Before January 2014, I had never heard of the term “kundalini” other than vague references to kundalini yoga, which I associated with people wearing white turbans and breathing hard. But on my daughter’s 8th birthday, I experienced something that my medical knowledge never prepared me to understand. I was with my new friend Dennis, an agnostic scientist who was drawn to me after we met at a holiday party at the Institute of Noetic Sciences because of our shared curiosity in energy healing. We weren’t doing anything particularly interesting at the time. We weren’t meditating or doing yoga or having sex or doing breathwork or using any mind-altering substances or otherwise seeking out any sort of mystical experience. We were just sitting upstairs on the floor of my bedroom with my roommate April, when something very curious happened.
Like many of you, I was a child raised in the United States in the era of John Wayne and James Dean, when the rugged individualist was prized as the pinnacle of American success. If you relied on no one, proved yourself to be self-sufficient, autonomous, and independent, you won the brass ring of life’s merry-go-round. I was conditioned to believe that in order to be a valued member of society, especially as a woman raised during the feminist movement, I must avoid being “needy” or, even worse, “clingy,” and Lord knows I’d better not lean on a man or take more than I give to anyone.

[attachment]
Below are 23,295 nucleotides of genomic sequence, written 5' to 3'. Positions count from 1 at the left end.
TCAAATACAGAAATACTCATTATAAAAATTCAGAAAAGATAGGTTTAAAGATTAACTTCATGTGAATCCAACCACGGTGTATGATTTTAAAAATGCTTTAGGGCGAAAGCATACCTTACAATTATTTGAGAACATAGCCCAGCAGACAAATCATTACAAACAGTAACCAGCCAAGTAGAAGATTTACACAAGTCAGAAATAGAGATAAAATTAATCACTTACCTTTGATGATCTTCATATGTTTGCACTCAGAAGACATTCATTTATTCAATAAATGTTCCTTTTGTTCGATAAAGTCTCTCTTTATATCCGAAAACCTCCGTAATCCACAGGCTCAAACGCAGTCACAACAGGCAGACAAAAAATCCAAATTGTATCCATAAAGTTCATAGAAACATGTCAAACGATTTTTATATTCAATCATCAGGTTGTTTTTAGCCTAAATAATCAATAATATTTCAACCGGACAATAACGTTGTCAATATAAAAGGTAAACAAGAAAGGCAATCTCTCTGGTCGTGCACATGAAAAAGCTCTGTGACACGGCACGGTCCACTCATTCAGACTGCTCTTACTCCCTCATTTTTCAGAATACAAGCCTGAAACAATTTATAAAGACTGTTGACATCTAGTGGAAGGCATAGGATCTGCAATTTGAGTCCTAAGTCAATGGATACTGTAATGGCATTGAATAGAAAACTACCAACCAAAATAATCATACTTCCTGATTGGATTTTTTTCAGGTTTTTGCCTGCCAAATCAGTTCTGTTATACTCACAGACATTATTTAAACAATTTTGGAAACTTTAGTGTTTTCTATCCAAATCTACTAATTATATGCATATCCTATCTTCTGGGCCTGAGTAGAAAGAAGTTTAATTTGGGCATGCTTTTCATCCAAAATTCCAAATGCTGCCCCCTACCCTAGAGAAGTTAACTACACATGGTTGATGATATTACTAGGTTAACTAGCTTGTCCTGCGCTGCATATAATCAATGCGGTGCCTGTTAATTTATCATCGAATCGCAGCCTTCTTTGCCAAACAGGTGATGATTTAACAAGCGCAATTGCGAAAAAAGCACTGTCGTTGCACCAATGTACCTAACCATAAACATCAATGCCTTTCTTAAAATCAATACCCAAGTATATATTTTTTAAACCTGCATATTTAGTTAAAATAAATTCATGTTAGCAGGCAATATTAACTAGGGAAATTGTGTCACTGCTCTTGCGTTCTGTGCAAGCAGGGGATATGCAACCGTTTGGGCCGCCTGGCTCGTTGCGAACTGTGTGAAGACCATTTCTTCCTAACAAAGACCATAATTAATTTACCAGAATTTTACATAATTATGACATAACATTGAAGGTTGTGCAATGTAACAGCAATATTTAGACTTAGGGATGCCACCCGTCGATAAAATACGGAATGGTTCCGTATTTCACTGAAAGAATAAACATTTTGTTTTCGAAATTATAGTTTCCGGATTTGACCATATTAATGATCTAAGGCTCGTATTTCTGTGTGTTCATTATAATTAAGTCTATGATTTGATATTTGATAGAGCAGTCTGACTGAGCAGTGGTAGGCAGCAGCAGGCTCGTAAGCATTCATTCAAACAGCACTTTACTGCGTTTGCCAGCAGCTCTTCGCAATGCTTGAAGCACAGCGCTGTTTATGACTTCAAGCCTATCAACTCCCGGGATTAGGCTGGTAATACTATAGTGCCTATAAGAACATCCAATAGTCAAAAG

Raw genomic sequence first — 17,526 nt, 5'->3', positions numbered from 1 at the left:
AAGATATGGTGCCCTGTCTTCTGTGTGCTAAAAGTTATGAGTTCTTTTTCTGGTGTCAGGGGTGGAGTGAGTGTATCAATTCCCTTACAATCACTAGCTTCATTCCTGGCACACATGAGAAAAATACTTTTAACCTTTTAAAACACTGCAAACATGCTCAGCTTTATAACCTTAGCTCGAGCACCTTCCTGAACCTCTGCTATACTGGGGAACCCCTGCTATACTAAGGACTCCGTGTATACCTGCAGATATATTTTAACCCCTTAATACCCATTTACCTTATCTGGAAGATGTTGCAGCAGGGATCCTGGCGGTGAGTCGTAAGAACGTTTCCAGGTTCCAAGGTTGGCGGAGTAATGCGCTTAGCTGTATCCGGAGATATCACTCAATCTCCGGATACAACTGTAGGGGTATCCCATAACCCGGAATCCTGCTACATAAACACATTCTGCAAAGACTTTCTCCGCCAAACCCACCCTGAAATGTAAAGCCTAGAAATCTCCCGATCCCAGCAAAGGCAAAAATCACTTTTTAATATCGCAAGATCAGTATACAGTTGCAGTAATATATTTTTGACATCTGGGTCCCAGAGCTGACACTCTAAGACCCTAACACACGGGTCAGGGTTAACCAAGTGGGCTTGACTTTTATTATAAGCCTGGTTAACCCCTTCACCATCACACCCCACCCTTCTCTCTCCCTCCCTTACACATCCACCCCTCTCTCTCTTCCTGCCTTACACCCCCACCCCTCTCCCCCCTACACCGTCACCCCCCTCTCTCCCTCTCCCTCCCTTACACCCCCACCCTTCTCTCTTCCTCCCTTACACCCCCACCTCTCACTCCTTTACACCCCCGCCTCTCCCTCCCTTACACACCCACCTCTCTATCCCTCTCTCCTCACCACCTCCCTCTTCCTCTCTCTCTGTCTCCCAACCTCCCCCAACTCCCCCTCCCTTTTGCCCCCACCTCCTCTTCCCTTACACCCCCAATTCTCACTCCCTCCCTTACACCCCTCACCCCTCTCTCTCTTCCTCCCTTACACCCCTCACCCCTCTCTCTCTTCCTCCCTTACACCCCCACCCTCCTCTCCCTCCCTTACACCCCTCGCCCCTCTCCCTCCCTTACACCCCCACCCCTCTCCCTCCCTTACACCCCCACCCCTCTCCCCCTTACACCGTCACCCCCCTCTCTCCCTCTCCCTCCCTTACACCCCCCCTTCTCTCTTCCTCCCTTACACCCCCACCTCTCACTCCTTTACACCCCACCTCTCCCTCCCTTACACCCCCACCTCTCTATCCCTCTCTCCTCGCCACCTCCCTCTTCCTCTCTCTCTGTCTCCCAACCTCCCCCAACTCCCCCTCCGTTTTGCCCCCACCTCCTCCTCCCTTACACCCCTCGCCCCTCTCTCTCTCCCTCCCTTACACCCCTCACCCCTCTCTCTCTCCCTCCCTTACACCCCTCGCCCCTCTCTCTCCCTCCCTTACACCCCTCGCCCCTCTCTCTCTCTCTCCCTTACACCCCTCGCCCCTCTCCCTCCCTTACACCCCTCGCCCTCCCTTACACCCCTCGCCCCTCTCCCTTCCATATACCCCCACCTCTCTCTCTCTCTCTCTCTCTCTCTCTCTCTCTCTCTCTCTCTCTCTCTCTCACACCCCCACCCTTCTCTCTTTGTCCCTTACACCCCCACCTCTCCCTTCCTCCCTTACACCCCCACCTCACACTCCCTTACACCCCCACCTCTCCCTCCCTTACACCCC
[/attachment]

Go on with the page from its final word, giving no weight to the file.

My dear friends, I just survived one of the most intense ordeals of my life. A series of traumas—one after the other over the past two years—have threatened to level me in a way that is reminiscent of the Perfect Storm that led me to leave medicine ten years ago. That Perfect Storm fundamentally transformed my life, resulting in a quantum leap in my consciousness, my career, my relationships, my spiritual journey, and how I live my life. I can only assume this one will as well. But damn . . . it’s been painful.
I was in Bali teaching a writing retreat the day of the United States Presidential election in 2016. For the first time in my life, I felt ashamed to be an American. When I first arrived in Bali, the taxi drivers would ask me where I was from and I’d say, “California.” They’d respond with things like, “Oh . . . naked naked sexy Hollywood.” I’d say, “No, not that California.” After the election, they’d ask where I’m from, I’d say “California,” and they’d say, “Ah . . . Donald Trump.”
Many of us are well versed in tolerating pain. Especially in spiritual circles, we may even gravitate toward painful, uncomfortable situations, milking them for all the soul growth we can tolerate and being grateful for the discomfort. But we can get out of balance this way. We can even venture into full on masochism if we’re not careful! What if the real challenge is being equally fluid and open to both pleasure and pain? What if we’re not grasping at pleasure or resisting pain, but we’re also not grasping at pain and resisting pleasure? Might it be possible to just roll with what life throws our way, relishing in the pleasurable experiences when they arrive and composting all the painful experiences as soul growth?